However, the manager at this Bell said it’s unlikely that it could ever go on the menu, as one Piñata takes 4-5 minutes to make just one, and as we’ve seen, people don’t like waiting for Taco Bell orders.

Man Sues Costco For $670,000 After Receipt-Checking Incident Leaves Him With A Broken Leg

Tue, 2014-09-23 18:50

(Joel G Goodman)

(Joel G Goodman)

Over the years we’ve told you about all kinds of crazy situations – from pepper-sprayed employees to arrested customers – that arose when a consumer refused to show their receipt when leaving stores like Sam’s Club and Best Buy. Now a man in Oregon is suing Costco for $670,000, claiming that a receipt-checking dispute left him with a broken leg.

The Oregonian reports on the lawsuit involving a Jan. 2013 incident, in which the Portland man refused to stop and show his receipt after making purchases worth $102.66 at the wholesaler.

The man says he didn’t stop because he doesn’t believe the store’s employees had the right to detain him based on Costco’s receipt-checking policy.

While that’s all well and good, employees didn’t see it that way and one grabbed the man’s cart, preventing him from leaving.

When the employee wouldn’t let go of the cart the man allegedly grabbed him by the shirt collar and physically moved the employee away.

That’s when, according to the suit, another employee used a “martial arts type strike with his leg,” that led to the broken bones.

The man is seeking $150,000 for past and future medical expenses, $20,000 for lost wages and $500,000 for pain and suffering.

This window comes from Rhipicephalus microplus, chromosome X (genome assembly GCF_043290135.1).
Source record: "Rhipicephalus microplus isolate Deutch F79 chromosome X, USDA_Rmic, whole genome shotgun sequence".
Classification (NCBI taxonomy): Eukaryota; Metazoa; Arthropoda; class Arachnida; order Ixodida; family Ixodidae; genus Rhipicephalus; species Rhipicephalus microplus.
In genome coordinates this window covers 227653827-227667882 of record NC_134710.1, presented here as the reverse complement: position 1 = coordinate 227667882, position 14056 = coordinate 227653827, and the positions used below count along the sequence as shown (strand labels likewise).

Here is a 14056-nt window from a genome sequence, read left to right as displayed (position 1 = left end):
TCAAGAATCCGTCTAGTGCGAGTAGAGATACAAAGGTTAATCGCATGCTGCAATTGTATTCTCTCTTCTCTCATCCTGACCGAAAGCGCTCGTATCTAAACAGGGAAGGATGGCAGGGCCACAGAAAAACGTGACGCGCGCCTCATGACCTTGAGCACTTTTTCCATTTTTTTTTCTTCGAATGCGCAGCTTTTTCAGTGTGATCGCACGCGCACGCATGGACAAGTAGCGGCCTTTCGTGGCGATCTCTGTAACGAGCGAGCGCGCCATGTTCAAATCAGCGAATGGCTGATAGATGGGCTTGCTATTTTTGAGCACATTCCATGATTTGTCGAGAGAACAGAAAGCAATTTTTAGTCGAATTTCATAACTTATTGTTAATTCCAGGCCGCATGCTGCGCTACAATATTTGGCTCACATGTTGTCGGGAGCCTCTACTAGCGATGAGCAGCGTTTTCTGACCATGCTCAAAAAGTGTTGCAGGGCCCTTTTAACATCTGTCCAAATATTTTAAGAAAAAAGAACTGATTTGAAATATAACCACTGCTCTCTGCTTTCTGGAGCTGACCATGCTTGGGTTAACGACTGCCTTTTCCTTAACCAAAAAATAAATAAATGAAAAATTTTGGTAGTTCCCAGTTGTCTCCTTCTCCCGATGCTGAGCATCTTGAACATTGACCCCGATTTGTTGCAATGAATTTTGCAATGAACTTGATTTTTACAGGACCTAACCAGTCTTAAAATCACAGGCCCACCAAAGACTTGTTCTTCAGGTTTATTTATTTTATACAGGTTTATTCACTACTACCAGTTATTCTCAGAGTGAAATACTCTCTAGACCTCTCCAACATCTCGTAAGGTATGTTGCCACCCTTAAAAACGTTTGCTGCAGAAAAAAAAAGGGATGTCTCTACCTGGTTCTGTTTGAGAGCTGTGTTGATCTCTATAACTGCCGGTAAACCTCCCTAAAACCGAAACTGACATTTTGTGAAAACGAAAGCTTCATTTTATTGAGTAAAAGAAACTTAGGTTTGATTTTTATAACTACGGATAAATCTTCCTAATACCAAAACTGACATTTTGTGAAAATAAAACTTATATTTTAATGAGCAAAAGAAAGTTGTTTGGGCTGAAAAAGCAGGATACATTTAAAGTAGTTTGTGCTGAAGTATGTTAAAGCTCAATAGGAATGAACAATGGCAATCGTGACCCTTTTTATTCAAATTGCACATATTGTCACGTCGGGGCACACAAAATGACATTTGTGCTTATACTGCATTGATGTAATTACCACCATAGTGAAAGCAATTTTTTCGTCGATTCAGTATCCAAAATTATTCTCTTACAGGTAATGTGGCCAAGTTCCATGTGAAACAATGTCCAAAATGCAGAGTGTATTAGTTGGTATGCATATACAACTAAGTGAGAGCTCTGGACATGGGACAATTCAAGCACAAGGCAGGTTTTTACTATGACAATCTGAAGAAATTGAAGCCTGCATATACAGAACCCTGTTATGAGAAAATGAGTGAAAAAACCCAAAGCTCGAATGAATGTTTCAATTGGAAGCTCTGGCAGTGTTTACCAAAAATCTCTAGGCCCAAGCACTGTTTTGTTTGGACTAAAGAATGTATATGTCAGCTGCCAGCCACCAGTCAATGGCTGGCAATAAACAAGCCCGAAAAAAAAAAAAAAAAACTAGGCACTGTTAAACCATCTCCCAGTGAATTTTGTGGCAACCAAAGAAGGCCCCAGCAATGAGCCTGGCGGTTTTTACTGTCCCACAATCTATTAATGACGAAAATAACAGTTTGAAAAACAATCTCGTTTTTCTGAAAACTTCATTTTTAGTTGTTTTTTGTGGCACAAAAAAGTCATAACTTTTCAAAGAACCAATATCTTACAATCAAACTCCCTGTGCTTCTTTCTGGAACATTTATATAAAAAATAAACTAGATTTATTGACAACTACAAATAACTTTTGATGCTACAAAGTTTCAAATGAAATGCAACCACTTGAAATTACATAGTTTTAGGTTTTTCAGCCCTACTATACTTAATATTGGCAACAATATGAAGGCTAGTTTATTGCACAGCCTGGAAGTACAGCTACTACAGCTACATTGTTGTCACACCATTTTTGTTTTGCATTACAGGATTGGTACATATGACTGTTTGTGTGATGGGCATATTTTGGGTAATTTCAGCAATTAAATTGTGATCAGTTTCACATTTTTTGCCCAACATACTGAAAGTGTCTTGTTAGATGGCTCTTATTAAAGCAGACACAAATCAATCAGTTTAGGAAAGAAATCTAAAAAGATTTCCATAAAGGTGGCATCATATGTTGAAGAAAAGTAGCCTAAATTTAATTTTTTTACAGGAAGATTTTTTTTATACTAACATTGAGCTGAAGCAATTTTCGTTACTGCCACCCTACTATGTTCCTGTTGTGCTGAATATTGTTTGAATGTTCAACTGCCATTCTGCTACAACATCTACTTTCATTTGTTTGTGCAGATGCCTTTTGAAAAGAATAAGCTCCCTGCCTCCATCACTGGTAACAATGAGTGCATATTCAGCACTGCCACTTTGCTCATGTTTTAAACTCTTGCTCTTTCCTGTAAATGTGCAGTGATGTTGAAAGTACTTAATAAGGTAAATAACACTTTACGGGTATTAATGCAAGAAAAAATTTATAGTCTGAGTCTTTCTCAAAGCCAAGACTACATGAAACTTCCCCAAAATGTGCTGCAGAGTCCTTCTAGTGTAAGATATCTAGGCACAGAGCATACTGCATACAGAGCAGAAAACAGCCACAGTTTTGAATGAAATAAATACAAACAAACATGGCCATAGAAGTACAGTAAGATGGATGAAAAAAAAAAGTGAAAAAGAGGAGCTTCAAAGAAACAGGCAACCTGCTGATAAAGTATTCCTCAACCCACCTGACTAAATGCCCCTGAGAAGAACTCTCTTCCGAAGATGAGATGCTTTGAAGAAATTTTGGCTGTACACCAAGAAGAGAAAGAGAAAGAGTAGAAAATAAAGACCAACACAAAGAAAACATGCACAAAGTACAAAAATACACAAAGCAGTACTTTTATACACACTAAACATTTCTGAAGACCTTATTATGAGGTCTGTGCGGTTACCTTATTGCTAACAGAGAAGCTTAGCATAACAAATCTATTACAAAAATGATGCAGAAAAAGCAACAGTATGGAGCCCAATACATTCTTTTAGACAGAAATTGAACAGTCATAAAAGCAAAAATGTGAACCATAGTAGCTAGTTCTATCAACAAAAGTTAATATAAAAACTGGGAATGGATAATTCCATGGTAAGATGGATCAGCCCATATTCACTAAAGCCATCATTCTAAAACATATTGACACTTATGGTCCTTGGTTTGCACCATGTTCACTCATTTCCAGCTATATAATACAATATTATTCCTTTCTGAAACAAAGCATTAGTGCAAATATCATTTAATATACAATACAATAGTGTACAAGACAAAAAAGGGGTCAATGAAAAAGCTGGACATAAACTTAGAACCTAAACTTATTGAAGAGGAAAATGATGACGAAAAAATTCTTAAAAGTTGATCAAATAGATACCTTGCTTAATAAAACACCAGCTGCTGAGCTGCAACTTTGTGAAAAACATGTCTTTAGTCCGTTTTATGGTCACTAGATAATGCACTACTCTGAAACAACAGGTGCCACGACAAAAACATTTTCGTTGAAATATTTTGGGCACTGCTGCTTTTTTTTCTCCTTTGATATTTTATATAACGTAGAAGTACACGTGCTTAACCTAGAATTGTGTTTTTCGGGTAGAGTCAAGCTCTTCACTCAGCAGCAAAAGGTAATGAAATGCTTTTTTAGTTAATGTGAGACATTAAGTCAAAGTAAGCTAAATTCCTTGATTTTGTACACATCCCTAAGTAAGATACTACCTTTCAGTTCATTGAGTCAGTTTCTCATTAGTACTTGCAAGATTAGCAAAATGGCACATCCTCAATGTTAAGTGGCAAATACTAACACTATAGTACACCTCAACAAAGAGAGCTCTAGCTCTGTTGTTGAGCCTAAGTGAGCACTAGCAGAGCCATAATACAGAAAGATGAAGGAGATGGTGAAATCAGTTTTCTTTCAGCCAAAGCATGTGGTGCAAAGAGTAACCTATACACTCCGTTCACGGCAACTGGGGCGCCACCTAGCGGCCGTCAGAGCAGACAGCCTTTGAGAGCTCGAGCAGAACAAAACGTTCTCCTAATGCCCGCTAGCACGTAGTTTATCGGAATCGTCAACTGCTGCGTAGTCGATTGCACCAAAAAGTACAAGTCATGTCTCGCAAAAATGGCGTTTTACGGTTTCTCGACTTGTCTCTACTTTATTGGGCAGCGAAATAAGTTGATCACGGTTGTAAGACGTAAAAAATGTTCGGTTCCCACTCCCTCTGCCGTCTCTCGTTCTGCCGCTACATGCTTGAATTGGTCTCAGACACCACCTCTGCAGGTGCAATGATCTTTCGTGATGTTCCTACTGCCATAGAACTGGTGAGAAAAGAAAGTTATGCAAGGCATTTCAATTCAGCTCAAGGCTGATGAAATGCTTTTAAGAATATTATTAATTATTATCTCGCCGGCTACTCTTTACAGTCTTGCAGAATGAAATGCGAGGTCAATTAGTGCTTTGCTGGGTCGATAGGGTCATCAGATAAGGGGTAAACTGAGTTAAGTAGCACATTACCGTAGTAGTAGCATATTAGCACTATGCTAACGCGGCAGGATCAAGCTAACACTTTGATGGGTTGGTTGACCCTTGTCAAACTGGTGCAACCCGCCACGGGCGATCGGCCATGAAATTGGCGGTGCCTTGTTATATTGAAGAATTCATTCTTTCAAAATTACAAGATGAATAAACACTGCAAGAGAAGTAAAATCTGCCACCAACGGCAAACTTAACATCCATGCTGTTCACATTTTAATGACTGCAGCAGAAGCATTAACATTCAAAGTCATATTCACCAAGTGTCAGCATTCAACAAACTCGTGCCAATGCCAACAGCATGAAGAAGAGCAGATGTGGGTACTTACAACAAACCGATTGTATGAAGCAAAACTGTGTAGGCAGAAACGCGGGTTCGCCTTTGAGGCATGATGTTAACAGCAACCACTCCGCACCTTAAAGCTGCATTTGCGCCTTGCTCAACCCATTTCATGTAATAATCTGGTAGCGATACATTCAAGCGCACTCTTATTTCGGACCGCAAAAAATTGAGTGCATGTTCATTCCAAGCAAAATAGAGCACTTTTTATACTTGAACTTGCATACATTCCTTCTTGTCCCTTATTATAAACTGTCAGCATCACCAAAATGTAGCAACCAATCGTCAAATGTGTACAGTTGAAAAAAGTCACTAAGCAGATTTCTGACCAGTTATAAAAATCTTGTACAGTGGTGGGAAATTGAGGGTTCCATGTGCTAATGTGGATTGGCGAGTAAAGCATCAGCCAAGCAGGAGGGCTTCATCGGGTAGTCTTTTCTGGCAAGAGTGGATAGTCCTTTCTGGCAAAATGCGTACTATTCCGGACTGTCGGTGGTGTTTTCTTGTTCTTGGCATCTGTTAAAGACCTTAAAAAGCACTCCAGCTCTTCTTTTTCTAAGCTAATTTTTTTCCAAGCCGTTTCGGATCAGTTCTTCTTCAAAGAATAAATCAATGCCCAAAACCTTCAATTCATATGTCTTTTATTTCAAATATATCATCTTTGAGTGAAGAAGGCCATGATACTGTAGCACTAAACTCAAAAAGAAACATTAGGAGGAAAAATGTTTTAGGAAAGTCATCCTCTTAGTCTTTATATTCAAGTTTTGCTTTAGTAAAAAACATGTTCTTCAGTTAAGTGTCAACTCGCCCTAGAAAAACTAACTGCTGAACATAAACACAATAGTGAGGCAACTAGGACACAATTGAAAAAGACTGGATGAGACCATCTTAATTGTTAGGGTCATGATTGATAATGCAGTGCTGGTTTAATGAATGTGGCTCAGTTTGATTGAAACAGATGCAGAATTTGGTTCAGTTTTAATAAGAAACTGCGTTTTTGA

The lawyer representing Costco filed a motion regarding the incident stating that the man’s injuries were “the sole and direct result of his own conduct, fault and negligence” because he attacked the employees first.

A lawyer representing the man says instead of resorting to a detainment and possible physical confrontations when consumers don’t abide by receipt-checking policies, the store should simply cancel the customer’s membership.

A couple years ago, a former Costco employee told Consumerist that checking receipts is both a matter of loss-prevention and to make sure that customers were not overcharged.

Man won’t show Costco Wholesale staff receipt, suffers broken leg, sues for $670,000 [The Oregonian]

Seattle Prosecutor Dropping Seven Months Worth Of Tickets For Using Marijuana In Public

Tue, 2014-09-23 18:31

(sonyaseattle)

(sonyaseattle)

Remember that cop in Seattle accused of going rogue in light of Washington’s legalization of recreational marijuana? Officials in that city say he issued about 80% of all the tickets for using pot in public, and had urged ticketed residents to contest any and all marijuana tickets as a result. Now Seattle’s prosecutor is just wiping seven months of marijuana tickets from the board entirely.

It isn’t just the tickets from that particular police officer — who was reassigned and is now under investigation by the police department’s Office of Professional Accountability — but all 100 tickets issued between Jan. 1 and July 31, reports the Associated Press.

City Attorney Pete Holmes is moving to dismiss those and seek a refund for the 22 people who already forked over the $27 fine for the ticket.